She worked with a California-based manufacturers, making sure every little detail was perfect. “You’re dealing with these huge machines, if you want the pattern to land in the right place, that takes a lot of work,” she said. Many of the sweaters were inspired by mid-century designs, and everything from the fit to the names, like “Spinmaster,” were meticulously crafted.

Agiman saw her ideal client as “Someone who cares about the quality of the things they buy and they wear,” she said. “They want something that’s clever and not so obvious, someone who is really into being Jewish and the cultural aspect of it, not necessarily religious.”

But her customers ended up being more eclectic she expected — she got quite a few orders from Orthodox Jews, and from non-Jews too. Even Matisyahu reportedly has a sweater, she said.

Agiman kept the business going for four years — three years as a side gig, and then, in 2015, as a full-time job. But despite the positive response to her designs, she couldn’t make Geltfiend a viable business.

By the end, Agiman said, “I think we sold over 5,000 sweaters, over $400,000 worth of sweaters,” yet “we barely broke even.”

“I felt proud of it,” she added. “I gave it all that I had. It felt like a good note to end things on. I’d rather do something that I love and then let it go.”

Making sweaters is a complicated business. Unlike t-shirts, which you can design and manufacture in a matter of days, knitwear is usually manufactured overseas and in big quantities. There are mandatory minimums. It’s hard to get a business off the ground. But one Jewish sweater maven managed to get it done.

A year before Agiman launched her line, Evan Mendelsohn, a lawyer, and his friend Nick Morton, an endodontist, founded a sweater company called Tipsy Elves.

“We’d always enjoyed dressing up and wearing fun holiday clothes and we realized there was no one making fun apparel,” Mendehlsohn said. So, they decided to launch their own holiday clothes company. That year, they sold 5,000 sweaters, he said.

The next year, Mendehlson quit his job. You may have guessed by the name — Tipsy Elves doesn’t just peddle Chanukah wares. It sells Christmas sweaters — lots and lots of ridiculous Christmas sweaters. But they make Chanukah sweaters, too. This season, they have about six of them. Including one that you might recognize as the one Seth Rogen wore in the film “The Night Before.”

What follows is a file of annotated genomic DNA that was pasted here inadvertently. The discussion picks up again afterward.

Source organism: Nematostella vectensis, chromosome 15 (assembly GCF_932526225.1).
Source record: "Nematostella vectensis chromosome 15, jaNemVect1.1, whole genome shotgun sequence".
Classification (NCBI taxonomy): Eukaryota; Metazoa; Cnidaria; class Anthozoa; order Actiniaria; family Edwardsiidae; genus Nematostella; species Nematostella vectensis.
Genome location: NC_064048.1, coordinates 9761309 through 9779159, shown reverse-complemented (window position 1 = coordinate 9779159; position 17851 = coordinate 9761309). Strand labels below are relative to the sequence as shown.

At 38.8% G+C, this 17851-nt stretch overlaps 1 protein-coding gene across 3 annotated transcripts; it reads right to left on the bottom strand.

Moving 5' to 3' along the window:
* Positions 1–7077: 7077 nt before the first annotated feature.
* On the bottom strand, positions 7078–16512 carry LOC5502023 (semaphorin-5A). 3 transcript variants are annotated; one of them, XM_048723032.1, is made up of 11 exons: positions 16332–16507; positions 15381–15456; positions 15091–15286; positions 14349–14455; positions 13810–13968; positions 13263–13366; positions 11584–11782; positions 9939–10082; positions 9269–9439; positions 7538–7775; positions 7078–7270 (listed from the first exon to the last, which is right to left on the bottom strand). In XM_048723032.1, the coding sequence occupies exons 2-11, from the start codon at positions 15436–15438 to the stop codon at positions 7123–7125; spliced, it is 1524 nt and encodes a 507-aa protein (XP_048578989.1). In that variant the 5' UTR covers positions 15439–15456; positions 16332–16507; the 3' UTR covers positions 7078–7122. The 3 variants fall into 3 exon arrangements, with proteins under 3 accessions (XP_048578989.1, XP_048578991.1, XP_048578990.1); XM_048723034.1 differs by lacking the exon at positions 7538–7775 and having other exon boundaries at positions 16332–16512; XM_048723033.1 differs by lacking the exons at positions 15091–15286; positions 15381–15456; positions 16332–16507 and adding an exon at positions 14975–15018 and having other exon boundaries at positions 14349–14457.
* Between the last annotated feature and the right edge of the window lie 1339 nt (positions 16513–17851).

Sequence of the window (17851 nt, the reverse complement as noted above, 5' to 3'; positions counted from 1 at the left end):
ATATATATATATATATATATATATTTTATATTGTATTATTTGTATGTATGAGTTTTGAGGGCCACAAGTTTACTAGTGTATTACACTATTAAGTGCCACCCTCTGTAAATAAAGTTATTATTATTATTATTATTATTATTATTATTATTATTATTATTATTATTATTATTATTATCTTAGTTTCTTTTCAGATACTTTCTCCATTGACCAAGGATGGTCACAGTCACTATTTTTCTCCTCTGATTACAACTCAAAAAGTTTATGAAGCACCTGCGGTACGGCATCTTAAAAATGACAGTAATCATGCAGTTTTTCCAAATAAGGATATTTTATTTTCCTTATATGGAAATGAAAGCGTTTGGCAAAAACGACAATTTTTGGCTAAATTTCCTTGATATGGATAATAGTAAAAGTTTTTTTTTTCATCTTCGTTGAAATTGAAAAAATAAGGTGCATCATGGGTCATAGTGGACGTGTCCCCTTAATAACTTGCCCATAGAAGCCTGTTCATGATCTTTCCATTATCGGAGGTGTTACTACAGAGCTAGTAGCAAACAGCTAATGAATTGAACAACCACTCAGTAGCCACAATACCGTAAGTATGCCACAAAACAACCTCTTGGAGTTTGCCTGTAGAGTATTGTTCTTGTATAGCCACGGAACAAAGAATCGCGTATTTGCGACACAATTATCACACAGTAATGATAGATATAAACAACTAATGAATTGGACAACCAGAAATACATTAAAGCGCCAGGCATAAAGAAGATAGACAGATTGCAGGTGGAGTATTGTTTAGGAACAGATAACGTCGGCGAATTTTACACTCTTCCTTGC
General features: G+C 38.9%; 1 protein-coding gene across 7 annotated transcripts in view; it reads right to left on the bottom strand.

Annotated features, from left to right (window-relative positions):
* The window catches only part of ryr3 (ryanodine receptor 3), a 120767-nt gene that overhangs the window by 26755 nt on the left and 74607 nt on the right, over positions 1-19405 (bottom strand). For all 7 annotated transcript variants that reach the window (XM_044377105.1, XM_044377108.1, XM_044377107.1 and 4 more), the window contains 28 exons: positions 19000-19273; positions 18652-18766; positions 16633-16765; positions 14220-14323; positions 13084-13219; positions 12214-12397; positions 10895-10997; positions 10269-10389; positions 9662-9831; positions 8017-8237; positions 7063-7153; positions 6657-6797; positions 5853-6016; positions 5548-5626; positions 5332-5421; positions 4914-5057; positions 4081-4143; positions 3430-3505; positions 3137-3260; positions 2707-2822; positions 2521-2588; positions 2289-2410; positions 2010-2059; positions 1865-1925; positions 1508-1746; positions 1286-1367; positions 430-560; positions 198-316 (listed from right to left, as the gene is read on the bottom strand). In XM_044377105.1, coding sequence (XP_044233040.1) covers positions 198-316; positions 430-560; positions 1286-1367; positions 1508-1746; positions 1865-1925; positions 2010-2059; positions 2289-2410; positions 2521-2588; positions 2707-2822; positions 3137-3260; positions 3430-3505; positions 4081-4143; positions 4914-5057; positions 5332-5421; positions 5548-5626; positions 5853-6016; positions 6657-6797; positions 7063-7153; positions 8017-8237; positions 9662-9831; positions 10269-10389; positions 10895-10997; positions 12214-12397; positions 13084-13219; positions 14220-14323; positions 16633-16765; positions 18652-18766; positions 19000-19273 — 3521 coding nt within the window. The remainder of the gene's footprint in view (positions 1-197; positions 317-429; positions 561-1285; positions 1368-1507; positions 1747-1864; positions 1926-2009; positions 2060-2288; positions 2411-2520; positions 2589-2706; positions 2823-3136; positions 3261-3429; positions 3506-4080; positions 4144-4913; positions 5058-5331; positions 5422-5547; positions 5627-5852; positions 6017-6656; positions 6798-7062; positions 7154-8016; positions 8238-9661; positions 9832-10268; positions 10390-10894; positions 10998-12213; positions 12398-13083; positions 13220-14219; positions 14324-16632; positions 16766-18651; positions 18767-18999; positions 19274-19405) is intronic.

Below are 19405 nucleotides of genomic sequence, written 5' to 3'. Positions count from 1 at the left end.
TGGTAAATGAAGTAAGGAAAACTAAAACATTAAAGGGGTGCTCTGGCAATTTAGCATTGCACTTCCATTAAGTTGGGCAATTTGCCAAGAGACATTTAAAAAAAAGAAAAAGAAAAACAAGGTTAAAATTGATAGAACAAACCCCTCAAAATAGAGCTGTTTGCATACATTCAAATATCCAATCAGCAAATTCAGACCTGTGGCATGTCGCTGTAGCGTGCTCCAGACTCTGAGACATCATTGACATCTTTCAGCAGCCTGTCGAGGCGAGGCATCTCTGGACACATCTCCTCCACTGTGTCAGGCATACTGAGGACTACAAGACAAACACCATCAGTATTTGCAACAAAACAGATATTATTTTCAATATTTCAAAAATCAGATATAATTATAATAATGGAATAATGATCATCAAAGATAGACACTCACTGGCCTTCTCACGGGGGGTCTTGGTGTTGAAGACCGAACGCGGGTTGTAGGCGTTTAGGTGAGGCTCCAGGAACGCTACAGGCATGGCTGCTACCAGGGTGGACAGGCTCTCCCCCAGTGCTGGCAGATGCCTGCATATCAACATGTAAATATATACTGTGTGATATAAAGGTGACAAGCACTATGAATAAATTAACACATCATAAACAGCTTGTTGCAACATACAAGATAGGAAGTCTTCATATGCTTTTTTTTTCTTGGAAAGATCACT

Unlike Agiman and me — who are Chanukah purists — Mendehlsohn has a much more lighthearted approach to the holiday sweater dilemma.

“My dad is Jewish and my mom is Catholic, so I was raised doing a little bit of both,” he said.

As for Agiman — who’s still shipping leftover Geltfiend stock via Amazon — she’s kept the Chanukah spirit alive: “The food is my favorite, the sufganiyot, the latkes, the gelt!” she said. “I think I’m just really really in love with that.”

Chanukah Concerts Kick Off with Klezmer

 Charm City Klezmer performs at Creative Alliance on Dec. 29. (File Photo)

Charm City Klezmer performs at Creative Alliance on Dec. 29. (File Photo)

While Chanukah’s traditions can sometimes get lost in the chaos of the holiday season, local organizations and congregations are making sure to keep tradition front and center, starting with the music.

A number of the various area concerts will feature klezmer bands, known for playing traditional Yiddish and Jewish music derived from Eastern European folk music.

In fact, the word “klezmer” is a Yiddish compound word derived from two Hebrew words that literally mean “musical instrument.”

Rabbi Velvel Belinsky is bringing a klezmer band from New York City to town to play at Cheder Chabad on the evening of Dec. 24.

“The band [members] are Russian themselves,” he said, “and it’s cool because they are still playing traditional instruments [such as] accordion and flute. These are traditional klezmer musical instruments. The community is very excited because we have never had anything like this.”

According to Belinsky, the band will be playing songs that people might know from their grandparents, played with instruments that would have been found in a shtetl or small town.

“It will be lively during a time when everything else is closed up anyway,” he said of Christmas Eve, which shares the date with Eruv Chanukah this year. “It is the most boring night for Jews the entire year, and we want to liven that up.”